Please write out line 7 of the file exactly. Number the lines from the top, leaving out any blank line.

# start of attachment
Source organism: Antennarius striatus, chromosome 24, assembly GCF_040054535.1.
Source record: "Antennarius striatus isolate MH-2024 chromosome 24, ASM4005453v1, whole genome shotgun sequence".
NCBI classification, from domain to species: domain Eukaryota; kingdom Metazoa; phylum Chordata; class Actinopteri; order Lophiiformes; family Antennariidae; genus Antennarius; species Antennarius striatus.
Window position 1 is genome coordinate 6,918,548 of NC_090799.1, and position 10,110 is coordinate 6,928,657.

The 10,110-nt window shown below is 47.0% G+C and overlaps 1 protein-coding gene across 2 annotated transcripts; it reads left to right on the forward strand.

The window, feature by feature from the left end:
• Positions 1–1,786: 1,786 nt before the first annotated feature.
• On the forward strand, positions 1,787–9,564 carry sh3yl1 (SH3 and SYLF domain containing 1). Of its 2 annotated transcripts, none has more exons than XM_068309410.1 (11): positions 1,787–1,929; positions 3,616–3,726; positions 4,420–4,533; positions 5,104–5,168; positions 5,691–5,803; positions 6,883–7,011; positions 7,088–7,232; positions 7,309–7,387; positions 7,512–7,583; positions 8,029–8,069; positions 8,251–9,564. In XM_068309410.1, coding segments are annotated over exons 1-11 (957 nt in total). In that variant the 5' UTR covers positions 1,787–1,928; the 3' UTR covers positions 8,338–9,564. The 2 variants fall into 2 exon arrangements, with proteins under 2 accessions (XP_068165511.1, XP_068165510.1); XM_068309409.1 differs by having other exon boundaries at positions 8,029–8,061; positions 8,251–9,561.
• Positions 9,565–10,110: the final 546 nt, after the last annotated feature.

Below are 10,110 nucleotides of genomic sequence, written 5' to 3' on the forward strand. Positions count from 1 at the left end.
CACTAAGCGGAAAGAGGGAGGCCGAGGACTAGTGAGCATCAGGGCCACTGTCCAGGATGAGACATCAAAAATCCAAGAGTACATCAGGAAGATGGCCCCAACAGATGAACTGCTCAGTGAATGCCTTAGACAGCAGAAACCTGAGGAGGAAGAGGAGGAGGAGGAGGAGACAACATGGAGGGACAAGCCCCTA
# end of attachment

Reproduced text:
• Positions 1–1,786: 1,786 nt before the first annotated feature.